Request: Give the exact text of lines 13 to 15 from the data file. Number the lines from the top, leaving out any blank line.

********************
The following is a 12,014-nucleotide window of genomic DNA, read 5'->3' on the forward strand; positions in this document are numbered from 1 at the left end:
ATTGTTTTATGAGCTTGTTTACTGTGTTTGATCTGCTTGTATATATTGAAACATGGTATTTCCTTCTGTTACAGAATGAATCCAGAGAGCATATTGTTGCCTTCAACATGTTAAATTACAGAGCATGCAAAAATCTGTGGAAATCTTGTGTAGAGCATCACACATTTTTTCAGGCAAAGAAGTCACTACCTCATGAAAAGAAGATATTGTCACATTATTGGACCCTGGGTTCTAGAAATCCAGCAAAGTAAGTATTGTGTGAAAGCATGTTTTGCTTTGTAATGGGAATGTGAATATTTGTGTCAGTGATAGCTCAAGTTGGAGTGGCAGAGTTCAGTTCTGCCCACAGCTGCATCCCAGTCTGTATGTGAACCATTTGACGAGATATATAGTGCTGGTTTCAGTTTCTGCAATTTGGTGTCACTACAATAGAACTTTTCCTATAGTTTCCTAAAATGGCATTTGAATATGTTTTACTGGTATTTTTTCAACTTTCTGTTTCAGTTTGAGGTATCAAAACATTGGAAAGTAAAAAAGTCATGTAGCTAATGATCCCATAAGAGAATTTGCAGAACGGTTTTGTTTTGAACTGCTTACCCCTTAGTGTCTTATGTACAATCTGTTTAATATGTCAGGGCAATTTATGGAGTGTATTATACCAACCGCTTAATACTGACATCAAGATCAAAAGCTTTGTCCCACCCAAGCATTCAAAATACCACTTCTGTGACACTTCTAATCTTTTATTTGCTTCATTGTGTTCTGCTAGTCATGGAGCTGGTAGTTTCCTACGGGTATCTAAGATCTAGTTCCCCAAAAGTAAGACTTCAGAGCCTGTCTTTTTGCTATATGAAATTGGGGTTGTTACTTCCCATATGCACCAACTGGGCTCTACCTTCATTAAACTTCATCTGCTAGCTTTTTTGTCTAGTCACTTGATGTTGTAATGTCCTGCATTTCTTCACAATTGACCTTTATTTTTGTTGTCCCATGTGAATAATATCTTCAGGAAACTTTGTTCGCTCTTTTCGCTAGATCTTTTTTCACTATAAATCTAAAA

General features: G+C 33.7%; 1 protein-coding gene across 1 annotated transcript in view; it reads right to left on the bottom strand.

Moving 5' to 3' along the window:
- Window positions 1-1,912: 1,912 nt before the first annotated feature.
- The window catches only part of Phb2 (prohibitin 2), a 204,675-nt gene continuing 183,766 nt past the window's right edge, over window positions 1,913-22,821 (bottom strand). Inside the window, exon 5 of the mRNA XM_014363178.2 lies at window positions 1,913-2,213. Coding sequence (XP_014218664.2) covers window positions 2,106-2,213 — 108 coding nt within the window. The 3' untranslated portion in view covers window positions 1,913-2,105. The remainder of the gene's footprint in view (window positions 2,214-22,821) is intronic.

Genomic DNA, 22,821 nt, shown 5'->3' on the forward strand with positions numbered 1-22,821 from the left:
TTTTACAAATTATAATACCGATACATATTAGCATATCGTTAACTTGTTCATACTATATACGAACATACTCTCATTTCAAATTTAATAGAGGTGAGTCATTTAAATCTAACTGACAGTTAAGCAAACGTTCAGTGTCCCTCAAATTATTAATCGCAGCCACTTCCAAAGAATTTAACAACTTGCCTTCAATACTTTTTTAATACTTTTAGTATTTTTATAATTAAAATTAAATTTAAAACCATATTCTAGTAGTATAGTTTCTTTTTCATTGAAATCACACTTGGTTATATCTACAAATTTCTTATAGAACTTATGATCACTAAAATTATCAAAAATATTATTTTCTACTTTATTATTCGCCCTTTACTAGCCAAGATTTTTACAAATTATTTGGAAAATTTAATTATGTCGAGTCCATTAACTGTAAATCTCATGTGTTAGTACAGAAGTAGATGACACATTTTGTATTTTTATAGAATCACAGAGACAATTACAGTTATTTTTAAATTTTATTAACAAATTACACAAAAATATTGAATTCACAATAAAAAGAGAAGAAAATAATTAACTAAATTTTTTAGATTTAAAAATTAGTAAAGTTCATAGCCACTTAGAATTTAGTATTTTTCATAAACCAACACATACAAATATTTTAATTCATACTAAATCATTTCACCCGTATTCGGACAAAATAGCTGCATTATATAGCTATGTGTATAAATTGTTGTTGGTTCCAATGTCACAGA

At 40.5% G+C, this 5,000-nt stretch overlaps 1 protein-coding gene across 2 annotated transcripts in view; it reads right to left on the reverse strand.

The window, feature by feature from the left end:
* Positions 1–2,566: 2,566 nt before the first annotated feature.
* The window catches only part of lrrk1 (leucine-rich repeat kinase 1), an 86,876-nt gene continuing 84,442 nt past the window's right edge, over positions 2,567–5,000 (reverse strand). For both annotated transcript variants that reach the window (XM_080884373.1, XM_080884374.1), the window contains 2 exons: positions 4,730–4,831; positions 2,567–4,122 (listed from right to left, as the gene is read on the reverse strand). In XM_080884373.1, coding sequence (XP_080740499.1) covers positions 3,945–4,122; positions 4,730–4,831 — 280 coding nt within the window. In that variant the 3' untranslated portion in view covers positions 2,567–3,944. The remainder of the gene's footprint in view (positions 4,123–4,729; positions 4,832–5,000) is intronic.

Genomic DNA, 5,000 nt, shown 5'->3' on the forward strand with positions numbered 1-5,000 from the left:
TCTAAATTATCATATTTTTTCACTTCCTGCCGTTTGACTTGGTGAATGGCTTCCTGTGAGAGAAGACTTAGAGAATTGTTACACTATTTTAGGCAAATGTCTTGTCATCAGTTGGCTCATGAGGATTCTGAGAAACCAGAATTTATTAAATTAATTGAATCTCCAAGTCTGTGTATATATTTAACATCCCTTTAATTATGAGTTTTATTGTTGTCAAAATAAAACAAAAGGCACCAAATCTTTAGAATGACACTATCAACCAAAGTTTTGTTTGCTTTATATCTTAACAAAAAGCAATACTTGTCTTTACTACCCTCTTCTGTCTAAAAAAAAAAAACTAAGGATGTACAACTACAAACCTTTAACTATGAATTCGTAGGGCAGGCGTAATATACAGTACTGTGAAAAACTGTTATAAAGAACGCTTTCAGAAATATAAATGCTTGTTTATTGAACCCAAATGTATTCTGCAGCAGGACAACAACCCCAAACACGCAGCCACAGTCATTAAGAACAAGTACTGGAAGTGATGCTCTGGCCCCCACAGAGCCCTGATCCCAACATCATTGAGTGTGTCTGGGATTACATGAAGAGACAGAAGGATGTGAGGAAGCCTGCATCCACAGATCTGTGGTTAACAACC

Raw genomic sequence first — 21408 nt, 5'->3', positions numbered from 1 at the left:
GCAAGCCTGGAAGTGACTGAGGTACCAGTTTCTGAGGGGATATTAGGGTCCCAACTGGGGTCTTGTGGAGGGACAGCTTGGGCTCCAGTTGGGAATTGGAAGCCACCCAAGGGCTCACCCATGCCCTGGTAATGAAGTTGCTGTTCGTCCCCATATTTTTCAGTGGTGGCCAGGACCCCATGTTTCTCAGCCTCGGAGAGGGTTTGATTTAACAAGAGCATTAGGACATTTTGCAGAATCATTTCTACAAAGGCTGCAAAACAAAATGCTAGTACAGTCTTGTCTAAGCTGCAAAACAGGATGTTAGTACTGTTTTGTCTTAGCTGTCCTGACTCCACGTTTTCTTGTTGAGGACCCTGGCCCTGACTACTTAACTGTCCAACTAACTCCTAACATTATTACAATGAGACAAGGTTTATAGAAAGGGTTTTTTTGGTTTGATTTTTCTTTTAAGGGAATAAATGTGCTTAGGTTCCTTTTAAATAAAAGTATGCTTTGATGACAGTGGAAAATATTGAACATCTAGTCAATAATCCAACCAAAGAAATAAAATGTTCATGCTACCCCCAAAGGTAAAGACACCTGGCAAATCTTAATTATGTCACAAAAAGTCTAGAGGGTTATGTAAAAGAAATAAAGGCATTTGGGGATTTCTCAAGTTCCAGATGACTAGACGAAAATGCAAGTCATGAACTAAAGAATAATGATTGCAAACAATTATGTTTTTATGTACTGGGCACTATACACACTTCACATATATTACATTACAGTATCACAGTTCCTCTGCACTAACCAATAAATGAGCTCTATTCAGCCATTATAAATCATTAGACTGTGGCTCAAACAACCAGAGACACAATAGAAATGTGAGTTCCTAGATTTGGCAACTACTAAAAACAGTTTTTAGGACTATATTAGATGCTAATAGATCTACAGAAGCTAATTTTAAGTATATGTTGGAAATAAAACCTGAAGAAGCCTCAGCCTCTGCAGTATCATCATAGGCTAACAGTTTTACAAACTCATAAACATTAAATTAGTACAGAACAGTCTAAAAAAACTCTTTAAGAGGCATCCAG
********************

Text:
Genomic DNA, 5,000 nt, shown 5'->3' on the forward strand with positions numbered 1-5,000 from the left:
TCTAAATTATCATATTTTTTCACTTCCTGCCGTTTGACTTGGTGAATGGCTTCCTGTGAGAGAAGACTTAGAGAATTGTTACACTATTTTAGGCAAATGTCTTGTCATCAGTTGGCTCATGAGGATTCTGAGAAACCAGAATTTATTAAATTAATTGAATCTCCAAGTCTGTGTATATATTTAACATCCCTTTAATTATGAGTTTTATTGTTGTCAAAATAAAACAAAAGGCACCAAATCTTTAGAATGACACTATCAACCAAAGTTTTGTTTGCTTTATATCTTAACAAAAAGCAATACTTGTCTTTACTACCCTCTTCTGTCTAAAAAAAAAAAACTAAGGATGTACAACTACAAACCTTTAACTATGAATTCGTAGGGCAGGCGTAATATACAGTACTGTGAAAAACTGTTATAAAGAACGCTTTCAGAAATATAAATGCTTGTTTATTGAACCCAAATGTATTCTGCAGCAGGACAACAACCCCAAACACGCAGCCACAGTCATTAAGAACAAGTACTGGAAGTGATGCTCTGGCCCCCACAGAGCCCTGATCCCAACATCATTGAGTGTGTCTGGGATTACATGAAGAGACAGAAGGATGTGAGGAAGCCTGCATCCACAGATCTGTGGTTAACAACC

Raw genomic sequence first — 21408 nt, 5'->3', positions numbered from 1 at the left: